Inside the Gallery

This module focuses on art museums and galleries in Europe and North America. The first part takes a historical and theoretical view of galleries and museums, introducing students to a variety of permanent collections, exhibition spaces and concepts of display. Local collections as well as those associated with the canon of Art History will take prominence, providing not only a contextualisation of the specific collection on which the students concentrate in their assignment, but also introducing an approach to the art work as a displayed object. 

The second part provides an insight into museum departments; those of the Barber Institute of Fine Arts will be taken as an example to explore curating, publicity and marketing, interpretation/education and finance. Workshops will help students apply gained knowledge to the various aspects involved in organising an exhibition. The module is largely based on group work, which is also dealt with as a topic in the module.

Renaissance Art in Italy and the Netherlands c.1400-60

This module examines Renaissance art in Italy and the Netherlands over the period c. 1400-60. It will look at developments especially in Florence by Italian ‘founders’ of the Renaissance, Donatello, Ghiberti and Masaccio, as well as considering comparable innovations that occurred at the same time in the Netherlands in the works of their Northern contemporaries Van Eyck and Rogier van der Weyden, and it will compare their achievements. In addition to analysing many individual works in detail, the module will also be exploring the specific connections between Northern and Italian art, as well as the varying conceptions of nature and realism, and of Renaissance and revival; it will consider too the ranges of styles on offer and the most characteristic forms of art works, such as altarpieces and portraits, as well as their differing religious and secular functions and the differing systems of patronage which led to their creation.

Images of History: Representing the Past in Nineteenth-Century Europe

This module will look at the different approaches taken by nineteenth-century painters when representing one of the century’s crucial themes: the historical past. Besides the most obvious example – narrative history painting – it will also discuss topics such as historical landscapes or the revival of historical styles in nineteenth-century visual culture. Instead of concentrating on the usual centres (France and Germany) it will take many of its examples from regions peripheral to the traditional narratives of art history (e. g. Central Europe or the Iberian Peninsula) in order to offer a transnational perspective. At the same time, it will place a particular emphasis on the role of these artworks in the construction of modern national identities.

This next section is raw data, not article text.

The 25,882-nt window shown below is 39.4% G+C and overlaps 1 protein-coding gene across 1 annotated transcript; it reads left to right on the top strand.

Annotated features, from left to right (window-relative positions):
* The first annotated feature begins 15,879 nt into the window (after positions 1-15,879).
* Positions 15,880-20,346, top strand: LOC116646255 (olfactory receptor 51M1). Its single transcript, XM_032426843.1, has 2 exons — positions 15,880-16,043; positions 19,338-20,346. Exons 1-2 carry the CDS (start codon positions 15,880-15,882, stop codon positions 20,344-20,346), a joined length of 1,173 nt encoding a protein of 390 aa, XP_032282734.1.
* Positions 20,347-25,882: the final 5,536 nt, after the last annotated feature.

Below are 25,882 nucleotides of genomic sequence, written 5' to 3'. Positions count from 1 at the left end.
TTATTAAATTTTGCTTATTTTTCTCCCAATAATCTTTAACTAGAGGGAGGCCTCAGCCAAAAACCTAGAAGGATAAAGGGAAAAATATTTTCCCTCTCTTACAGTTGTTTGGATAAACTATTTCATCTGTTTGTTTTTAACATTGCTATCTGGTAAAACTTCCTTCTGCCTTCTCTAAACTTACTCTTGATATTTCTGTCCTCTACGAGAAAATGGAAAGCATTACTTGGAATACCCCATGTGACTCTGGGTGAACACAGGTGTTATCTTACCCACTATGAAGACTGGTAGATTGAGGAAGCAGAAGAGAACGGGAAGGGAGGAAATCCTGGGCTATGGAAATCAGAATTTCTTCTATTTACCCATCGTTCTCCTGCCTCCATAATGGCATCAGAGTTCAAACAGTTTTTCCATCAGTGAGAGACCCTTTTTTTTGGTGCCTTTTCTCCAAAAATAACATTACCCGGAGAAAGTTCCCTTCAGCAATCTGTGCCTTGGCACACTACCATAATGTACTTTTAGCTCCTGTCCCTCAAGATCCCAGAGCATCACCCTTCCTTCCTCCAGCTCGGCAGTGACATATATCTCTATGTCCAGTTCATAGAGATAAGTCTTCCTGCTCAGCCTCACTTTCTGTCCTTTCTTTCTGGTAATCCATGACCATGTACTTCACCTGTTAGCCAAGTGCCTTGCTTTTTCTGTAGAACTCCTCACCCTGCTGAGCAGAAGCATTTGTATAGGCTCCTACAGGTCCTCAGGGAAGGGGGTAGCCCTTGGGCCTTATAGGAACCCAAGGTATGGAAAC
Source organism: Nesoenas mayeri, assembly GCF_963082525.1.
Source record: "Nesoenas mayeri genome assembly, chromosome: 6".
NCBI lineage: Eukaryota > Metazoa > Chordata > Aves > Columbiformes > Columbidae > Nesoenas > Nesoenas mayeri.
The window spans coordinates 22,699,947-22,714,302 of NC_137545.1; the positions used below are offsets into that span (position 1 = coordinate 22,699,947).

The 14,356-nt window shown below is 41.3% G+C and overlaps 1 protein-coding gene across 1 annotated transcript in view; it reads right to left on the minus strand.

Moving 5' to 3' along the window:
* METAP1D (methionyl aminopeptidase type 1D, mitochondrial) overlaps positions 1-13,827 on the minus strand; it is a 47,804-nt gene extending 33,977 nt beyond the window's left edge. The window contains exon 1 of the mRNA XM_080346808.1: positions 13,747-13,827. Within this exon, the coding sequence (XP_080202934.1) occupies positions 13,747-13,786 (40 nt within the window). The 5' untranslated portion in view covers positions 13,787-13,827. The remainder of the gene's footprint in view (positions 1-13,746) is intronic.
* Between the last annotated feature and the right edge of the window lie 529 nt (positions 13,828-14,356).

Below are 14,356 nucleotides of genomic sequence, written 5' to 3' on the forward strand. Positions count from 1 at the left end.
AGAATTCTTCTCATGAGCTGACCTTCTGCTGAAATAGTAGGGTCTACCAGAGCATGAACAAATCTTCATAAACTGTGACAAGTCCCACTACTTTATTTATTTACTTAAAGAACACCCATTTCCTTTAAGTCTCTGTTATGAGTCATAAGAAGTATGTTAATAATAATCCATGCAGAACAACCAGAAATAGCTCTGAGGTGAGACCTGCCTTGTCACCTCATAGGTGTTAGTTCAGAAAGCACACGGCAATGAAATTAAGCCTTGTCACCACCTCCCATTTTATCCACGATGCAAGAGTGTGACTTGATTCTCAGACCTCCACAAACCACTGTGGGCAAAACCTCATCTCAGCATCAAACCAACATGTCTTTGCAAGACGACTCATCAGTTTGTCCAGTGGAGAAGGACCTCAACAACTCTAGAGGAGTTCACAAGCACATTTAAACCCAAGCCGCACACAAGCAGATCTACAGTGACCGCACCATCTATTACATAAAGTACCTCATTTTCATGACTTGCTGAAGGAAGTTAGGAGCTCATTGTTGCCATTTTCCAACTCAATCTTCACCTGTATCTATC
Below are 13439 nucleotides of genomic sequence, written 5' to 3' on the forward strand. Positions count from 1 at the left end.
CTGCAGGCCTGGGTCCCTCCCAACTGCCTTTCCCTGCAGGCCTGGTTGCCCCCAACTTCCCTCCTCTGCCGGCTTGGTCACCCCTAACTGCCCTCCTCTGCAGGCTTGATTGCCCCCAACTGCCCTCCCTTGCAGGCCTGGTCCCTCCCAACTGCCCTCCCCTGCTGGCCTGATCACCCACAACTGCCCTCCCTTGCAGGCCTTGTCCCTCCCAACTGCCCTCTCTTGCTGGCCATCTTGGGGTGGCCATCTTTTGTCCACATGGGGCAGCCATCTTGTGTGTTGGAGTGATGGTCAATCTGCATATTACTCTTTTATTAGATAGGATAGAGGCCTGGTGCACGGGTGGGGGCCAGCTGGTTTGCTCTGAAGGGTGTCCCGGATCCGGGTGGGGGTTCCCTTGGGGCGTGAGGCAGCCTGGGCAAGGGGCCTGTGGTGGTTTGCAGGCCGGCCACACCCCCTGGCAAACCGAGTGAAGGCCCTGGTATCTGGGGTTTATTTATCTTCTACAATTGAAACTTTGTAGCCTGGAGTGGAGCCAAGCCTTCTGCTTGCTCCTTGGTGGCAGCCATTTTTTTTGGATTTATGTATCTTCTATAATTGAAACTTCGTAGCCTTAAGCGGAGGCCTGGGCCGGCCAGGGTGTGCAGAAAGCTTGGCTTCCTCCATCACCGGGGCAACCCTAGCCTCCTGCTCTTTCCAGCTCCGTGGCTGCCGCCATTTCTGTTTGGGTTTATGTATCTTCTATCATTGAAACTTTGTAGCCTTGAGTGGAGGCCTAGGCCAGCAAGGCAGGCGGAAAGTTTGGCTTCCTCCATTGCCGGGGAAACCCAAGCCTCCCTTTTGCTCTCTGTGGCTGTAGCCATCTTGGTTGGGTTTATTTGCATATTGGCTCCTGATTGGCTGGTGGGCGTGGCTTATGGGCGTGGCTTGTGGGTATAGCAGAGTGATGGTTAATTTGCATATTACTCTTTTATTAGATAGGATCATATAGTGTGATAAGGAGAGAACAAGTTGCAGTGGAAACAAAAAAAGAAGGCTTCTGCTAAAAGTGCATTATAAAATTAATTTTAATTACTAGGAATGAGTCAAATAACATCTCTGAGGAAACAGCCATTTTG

Under the Red Star: Art and Society in the Soviet Union, 1917 - 1991

The aftermath of the dissolution of the Soviet Union is still acutely felt in Eastern and Central Europe due to the profound symbolic importance its history and its art yields for many inhabitants of the post-soviet space. This module will offer an overview of Soviet art in its greater social and political context, starting from the October Revolution of 1917 and finishing with Gorbachev's reforms and the eventual dissolution of the USSR in 1991. Of particular importance are the periods of the early Soviet avant-garde movement, the industrialisation campaign and its art propaganda, Stalinist and war-time art, post-war reconstruction and the Thaw under Khrushchev in 1950s, the cult of personality and the dissident art and movement. In each case parallels will be drawn between art and the historical events in the Soviet Union and those in the countries of the Eastern Bloc.

American Art in the 1960s 

This module consists of an analysis of art practices in America in the 1960s. It examines a range of practices, ranging from the post-painterly abstraction to pop art, minimalism and post-minimalism, conceptual art, performance art and land art. Covering a crucial decade in art, where traditional modernist definitions of art were overturned, the module considers not only art practices and their socio-political contexts, but also the critical aesthetic and philosophical debates that accompanied them.

Module outside the main discipline (MOMD)

An MOMD is a module in a subject which is not normally a part of the student's main degree programme but which may be taken for additional credit to enhance their study. Schools and Departments across the University open up modules to students from other areas in a wide range of subjects and disciplines.